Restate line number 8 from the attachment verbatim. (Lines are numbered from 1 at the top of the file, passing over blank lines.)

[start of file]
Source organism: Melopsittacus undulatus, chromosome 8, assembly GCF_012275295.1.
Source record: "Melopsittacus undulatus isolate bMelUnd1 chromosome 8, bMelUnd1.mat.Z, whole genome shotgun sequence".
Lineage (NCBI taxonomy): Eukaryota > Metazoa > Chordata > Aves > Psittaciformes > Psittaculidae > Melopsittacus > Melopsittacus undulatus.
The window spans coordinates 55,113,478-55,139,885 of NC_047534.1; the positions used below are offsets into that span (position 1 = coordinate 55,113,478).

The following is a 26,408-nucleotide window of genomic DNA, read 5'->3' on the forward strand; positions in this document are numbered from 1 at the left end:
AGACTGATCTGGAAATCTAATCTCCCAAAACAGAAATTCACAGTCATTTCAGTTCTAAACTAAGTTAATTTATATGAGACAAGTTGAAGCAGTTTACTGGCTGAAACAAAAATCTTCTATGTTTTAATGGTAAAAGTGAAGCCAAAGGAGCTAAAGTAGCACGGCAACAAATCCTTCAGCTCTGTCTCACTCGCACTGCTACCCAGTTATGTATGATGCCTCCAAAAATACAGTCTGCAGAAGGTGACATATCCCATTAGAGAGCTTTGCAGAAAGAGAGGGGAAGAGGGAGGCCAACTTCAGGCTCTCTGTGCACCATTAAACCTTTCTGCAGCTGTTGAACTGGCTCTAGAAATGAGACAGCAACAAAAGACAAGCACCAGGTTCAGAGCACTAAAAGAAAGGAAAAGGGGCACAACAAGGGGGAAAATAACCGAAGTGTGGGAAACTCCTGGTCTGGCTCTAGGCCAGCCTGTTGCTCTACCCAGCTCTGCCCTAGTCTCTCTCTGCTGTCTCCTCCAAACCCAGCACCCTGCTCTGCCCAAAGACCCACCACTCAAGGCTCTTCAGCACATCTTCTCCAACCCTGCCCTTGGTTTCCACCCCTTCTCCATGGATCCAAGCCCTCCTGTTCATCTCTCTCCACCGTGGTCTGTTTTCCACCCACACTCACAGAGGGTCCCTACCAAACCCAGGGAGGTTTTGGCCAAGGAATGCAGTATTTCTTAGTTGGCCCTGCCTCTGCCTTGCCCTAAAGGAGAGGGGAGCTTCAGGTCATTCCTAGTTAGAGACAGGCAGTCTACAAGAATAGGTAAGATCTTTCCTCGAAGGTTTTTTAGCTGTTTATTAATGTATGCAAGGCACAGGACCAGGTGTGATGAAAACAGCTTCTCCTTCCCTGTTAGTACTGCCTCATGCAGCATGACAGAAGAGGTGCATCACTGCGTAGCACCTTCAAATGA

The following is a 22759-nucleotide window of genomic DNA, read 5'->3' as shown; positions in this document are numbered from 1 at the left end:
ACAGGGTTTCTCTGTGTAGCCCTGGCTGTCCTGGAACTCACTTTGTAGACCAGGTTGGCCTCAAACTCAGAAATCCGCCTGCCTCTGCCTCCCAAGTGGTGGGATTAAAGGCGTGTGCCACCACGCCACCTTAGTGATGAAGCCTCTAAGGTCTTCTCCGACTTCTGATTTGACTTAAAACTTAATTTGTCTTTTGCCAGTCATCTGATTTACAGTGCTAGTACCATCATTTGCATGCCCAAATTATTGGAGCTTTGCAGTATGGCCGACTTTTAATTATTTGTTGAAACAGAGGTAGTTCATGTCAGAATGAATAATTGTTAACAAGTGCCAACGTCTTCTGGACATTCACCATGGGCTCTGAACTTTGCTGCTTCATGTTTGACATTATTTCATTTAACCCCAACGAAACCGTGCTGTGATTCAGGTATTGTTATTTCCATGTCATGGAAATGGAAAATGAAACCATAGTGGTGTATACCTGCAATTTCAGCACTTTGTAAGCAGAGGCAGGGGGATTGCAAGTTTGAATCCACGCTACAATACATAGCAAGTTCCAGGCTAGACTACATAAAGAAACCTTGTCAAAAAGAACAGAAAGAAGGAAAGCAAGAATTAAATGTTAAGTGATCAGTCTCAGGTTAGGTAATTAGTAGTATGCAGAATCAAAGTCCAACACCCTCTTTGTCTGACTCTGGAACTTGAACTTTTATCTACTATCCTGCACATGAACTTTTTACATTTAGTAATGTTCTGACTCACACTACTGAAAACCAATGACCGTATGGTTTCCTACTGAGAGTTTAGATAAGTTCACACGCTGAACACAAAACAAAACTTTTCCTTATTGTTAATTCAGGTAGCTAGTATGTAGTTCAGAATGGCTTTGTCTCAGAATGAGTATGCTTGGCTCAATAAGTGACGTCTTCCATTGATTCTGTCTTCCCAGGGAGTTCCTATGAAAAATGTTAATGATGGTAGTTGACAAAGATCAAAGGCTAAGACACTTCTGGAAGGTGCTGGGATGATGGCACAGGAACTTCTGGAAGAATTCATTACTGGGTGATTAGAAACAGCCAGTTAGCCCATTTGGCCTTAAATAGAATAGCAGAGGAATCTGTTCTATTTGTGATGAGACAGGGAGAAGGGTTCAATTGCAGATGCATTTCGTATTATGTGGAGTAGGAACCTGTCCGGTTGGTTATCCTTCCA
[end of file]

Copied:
ACAGGGTTTCTCTGTGTAGCCCTGGCTGTCCTGGAACTCACTTTGTAGACCAGGTTGGCCTCAAACTCAGAAATCCGCCTGCCTCTGCCTCCCAAGTGGTGGGATTAAAGGCGTGTGCCACCACGCCACCTTAGTGATGAAGCCTCTAAGGTCTTCTCCGACTTCTGATTTGACTTAAAACTTAATTTGTCTTTTGCCAGTCATCTGATTTACAGTGCTAGTACCATCATTTGCATGCCCAAATTATTGGAGCTTTGCAGTATGGCCGACTTTTAATTATTTGTTGAAACAGAGGTAGTTCATGTCAGAATGAATAATTGTTAACAAGTGCCAACGTCTTCTGGACATTCACCATGGGCTCTGAACTTTGCTGCTTCATGTTTGACATTATTTCATTTAACCCCAACGAAACCGTGCTGTGATTCAGGTATTGTTATTTCCATGTCATGGAAATGGAAAATGAAACCATAGTGGTGTATACCTGCAATTTCAGCACTTTGTAAGCAGAGGCAGGGGGATTGCAAGTTTGAATCCACGCTACAATACATAGCAAGTTCCAGGCTAGACTACATAAAGAAACCTTGTCAAAAAGAACAGAAAGAAGGAAAGCAAGAATTAAATGTTAAGTGATCAGTCTCAGGTTAGGTAATTAGTAGTATGCAGAATCAAAGTCCAACACCCTCTTTGTCTGACTCTGGAACTTGAACTTTTATCTACTATCCTGCACATGAACTTTTTACATTTAGTAATGTTCTGACTCACACTACTGAAAACCAATGACCGTATGGTTTCCTACTGAGAGTTTAGATAAGTTCACACGCTGAACACAAAACAAAACTTTTCCTTATTGTTAATTCAGGTAGCTAGTATGTAGTTCAGAATGGCTTTGTCTCAGAATGAGTATGCTTGGCTCAATAAGTGACGTCTTCCATTGATTCTGTCTTCCCAGGGAGTTCCTATGAAAAATGTTAATGATGGTAGTTGACAAAGATCAAAGGCTAAGACACTTCTGGAAGGTGCTGGGATGATGGCACAGGAACTTCTGGAAGAATTCATTACTGGGTGATTAGAAACAGCCAGTTAGCCCATTTGGCCTTAAATAGAATAGCAGAGGAATCTGTTCTATTTGTGATGAGACAGGGAGAAGGGTTCAATTGCAGATGCATTTCGTATTATGTGGAGTAGGAACCTGTCCGGTTGGTTATCCTTCCA